It's January 12 and I've finally finished my first book of 2017! Which is also my last book of 2016 because I actually started it way back on Dec 23. Yes, it took me three weeks to read a 362 middle grade book. Which is not the books fault at all, not at all, it's mine. At 21 days to read a mere 362 pages it's a paltry average of 17 pages a day- which is a pretty dismal effort on my part, and sadly my reading of the book suffered for it. I'm not in a reading slump so much as having too much non-reading to do, and only being able to sneak in a few pages before I fall asleep each night.
Cogheart is the debut book from Peter Bunzl, filmmaker and author. I think I heard about it on twitter over the past few months, and then I saw it available in my local bookshop in December and I had to buy it immediately, and then it leapt to the top of my reading pile and I chose it for my Sydney Christmas read. Well that was the intention.
Thirteen year old Lily Grantham is a student at Miss Octavia Scrimshaw's Finishing Academy for Young Ladies in a "wild corner of England" in 1906. Her mother had died a number of years earlier and her father had "chosen to send her to the school after she'd frustrated a number of governesses".
Lily had long ago noticed the other girls never read in posture class. It seemed thinking and walking simultaneously was too difficult for them. She doubted if a single important thought ever floated through their minds.
Her father is also an inventor of some note and a recluse. He goes missing in an airship accident at the very start of the book, and Lily falls under the guardianship of her father's French housekeeper Madame Verdigris. Naturally I quite liked the sprinkling of French phrases scattered throughout her dialogue, although I always wonder what kids make of this, if they just skim over it, or they infer some meaning from context.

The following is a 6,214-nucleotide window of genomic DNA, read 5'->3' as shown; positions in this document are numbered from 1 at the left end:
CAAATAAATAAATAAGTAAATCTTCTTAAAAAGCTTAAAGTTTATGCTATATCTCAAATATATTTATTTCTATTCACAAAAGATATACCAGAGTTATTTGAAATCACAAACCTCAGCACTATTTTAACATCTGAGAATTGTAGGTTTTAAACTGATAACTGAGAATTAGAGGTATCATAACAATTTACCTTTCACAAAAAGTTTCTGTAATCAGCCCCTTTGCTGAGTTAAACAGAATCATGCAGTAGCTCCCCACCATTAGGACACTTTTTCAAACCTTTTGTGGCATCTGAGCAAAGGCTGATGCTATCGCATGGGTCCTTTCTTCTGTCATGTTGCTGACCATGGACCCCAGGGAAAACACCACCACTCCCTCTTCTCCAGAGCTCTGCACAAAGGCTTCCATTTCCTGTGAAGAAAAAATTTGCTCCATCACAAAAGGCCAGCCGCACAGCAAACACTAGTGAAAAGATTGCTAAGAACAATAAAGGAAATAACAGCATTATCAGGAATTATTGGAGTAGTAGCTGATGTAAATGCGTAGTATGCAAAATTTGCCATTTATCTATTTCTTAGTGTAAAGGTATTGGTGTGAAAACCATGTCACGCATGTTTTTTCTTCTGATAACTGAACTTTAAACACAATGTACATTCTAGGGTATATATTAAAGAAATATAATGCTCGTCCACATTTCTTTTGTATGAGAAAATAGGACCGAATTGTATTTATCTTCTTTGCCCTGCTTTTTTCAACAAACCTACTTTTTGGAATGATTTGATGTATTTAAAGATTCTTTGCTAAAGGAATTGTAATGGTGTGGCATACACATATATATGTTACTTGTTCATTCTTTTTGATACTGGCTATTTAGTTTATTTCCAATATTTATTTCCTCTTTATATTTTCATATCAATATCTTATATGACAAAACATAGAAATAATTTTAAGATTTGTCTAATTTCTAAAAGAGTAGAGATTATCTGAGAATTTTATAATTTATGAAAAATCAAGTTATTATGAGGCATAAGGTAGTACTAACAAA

"Ça suffit!" Madame grabbed her arms and pressed them against her chest. Her long nails dug into Lily's wrists and get teardrop earrings swung wildly as she dragged Lily away from the door and threw her down on her bed.
I don't think that I've ever read anything that might possibly be considered steampunk before, and I was a bit nervous about whether I would like it as a style. I don't know why now. I just loved the mix of Victorian London, zeppelins, windup mechanimals (who wouldn't love a windup fox like Malkin?) and villainous hybrid chaps with silver eyes. It's interesting that Peter Bunzl is a filmmaker I think Cogheart would make a fabulous animated movie. There are some terrific action scenes and Peter Bunzl doesn't shy away from scaring the kids a bit.
A shudder ran through her as his broken face surfaced in her memory, like a corpse floating from the depths of a glinting pond.
At times Cogeheart stirred memories of Asimov's Laws of Robotics from decades ago when I read much more science fiction than I do now.
'It's the first rule of mechanics, Robert: a mech cannot kill a human or seriously harm them."I briefly wondered what it would be like to reread Asimov now, but I don't have the time.
The sequel to Cogheart, Moonlocket will be out sometime this year. I'll be looking forward to it.